Texas Rangers - I did not like the trade for Freddy Guzman yesterday at all. Guzman's career should double that of a fifth outfielder's, with some outside ceiling to become a leadoff hitter. Conversely, John Hudgins has potential as a back-end pitcher a la John Maine, while Vince Sinisi has a bit of thunder in his bat. Neither player's loss in the Rule 5 Draft would have caused Jon Daniels to blink this past winter, but that hardly means he should begin pressing ... Another draft combination that I think is perfect: Luke Hochevar in Texas. A hard-throwing sinkerballer in a pitching-starved organization with a hitter-friendly ballpark? A good connection with Scott Boras? Only one pick in the top 85? Drafting Hochevar and offering $2.5 million is in the best interests of all parties involved.

Oakland Athletics - Last year Marcus McBeth was moved to the mound full-time, and spent his season split between the Rookie Leagues and the Kane County Cougars (low-A). While McBeth started the season off great in the Cal League, allowing just one hit in 8 appearances, his promotion to the Pacific Coast League was too extreme. The former outfielder is a great talent off the mound, but rushing him makes little sense. Bring him into the majors in 2008, as he is hitting his physical peak, and see a true Brooks Kieschnik success story ... Daric Barton, Kevin Mellilo, maybe Travis Buck. The future of this team is really about to hit the Majors for good, providing good fodder for Moneyball 2.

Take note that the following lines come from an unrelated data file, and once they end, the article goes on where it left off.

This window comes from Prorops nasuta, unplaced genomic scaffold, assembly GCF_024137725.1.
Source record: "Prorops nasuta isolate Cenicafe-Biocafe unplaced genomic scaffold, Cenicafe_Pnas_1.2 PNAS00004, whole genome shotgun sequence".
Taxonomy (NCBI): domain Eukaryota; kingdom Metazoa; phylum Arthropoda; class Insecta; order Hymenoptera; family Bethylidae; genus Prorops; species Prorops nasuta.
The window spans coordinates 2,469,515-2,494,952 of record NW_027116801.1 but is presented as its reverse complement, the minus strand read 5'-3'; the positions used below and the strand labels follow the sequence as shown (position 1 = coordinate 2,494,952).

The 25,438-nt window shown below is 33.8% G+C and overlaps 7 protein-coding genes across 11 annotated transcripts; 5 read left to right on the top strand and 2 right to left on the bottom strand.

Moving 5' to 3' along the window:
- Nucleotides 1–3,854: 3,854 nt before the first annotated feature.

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Buchholz stats- 2-0, 0.94, 22 SO in 18.2 in
Bowden stats- 2-2, 4.23, 38 SO in 27.2 innings
Buchholz is 2 years older (21- 19) but i wouldn't say that "Bowden has surely bested Clay Buchholz so far" why do you think he has? Am i missing something?

It's really unlikely that Ricky Romero will spend any time with the Jays this year. There are at least 6 pitchers who would see time ahead of him in the majors, especially given he's just now pitching in high A. Casey Janssen has pitched well, and will likely stay in the Jays rotation for a while, and after that Francisco Rosario is next in line to start. Dustin McGowan, and Shaun Marcum have already been up, and will likely be up again at some point. Brandon League, Josh Banks, Ty Taubenheim and the Jays other Romero, Davis Romero, are all also better bets than Ricky to make the bigs for serious action as well. The last time JP Ricciardi aggresively promoted a pitcher was Adam Peterson in '04, and he got destroyed, and still hasnt put things back together. JP hasnt done it again since.

I'm not sure I share the enthusiasm for the Blue Jays and Athletics' immediate farm system prospects as much as the other posters in this topic have.

I am looking at Kevin Melillo's numbers, and I am not seeing what I should be excited about, let alone prompt someone to write him up in this fictitious Moneyball 2.

I'm also not sure I understand the way or the reasoning the Astros use to promote their talent. Last I checked Iorg was at a frighteningly low level for his age, which seemed unbefitting his top prospect status foisted upon him by Baseball America.